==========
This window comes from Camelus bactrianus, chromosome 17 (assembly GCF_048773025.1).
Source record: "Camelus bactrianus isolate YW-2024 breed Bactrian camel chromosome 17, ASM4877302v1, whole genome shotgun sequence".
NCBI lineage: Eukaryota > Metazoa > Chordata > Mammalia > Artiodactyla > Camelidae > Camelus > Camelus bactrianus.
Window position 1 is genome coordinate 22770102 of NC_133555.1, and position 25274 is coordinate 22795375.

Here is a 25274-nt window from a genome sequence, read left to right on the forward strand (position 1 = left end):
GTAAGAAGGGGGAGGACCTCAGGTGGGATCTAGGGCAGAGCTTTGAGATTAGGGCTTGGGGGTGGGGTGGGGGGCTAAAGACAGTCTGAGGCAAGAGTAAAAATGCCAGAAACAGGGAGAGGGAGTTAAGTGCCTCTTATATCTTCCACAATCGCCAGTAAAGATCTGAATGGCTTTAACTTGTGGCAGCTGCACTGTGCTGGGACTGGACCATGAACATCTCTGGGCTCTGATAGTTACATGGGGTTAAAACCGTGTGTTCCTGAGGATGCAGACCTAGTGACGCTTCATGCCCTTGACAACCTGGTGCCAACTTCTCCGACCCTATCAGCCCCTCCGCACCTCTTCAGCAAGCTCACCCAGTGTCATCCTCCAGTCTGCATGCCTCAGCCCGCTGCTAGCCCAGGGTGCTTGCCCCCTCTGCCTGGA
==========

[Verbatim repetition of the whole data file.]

This window comes from Camelus bactrianus, chromosome 17 (assembly GCF_048773025.1).
Source record: "Camelus bactrianus isolate YW-2024 breed Bactrian camel chromosome 17, ASM4877302v1, whole genome shotgun sequence".
NCBI lineage: Eukaryota > Metazoa > Chordata > Mammalia > Artiodactyla > Camelidae > Camelus > Camelus bactrianus.
Window position 1 is genome coordinate 22770102 of NC_133555.1, and position 25274 is coordinate 22795375.

Here is a 25274-nt window from a genome sequence, read left to right on the forward strand (position 1 = left end):
GTAAGAAGGGGGAGGACCTCAGGTGGGATCTAGGGCAGAGCTTTGAGATTAGGGCTTGGGGGTGGGGTGGGGGGCTAAAGACAGTCTGAGGCAAGAGTAAAAATGCCAGAAACAGGGAGAGGGAGTTAAGTGCCTCTTATATCTTCCACAATCGCCAGTAAAGATCTGAATGGCTTTAACTTGTGGCAGCTGCACTGTGCTGGGACTGGACCATGAACATCTCTGGGCTCTGATAGTTACATGGGGTTAAAACCGTGTGTTCCTGAGGATGCAGACCTAGTGACGCTTCATGCCCTTGACAACCTGGTGCCAACTTCTCCGACCCTATCAGCCCCTCCGCACCTCTTCAGCAAGCTCACCCAGTGTCATCCTCCAGTCTGCATGCCTCAGCCCGCTGCTAGCCCAGGGTGCTTGCCCCCTCTGCCTGGA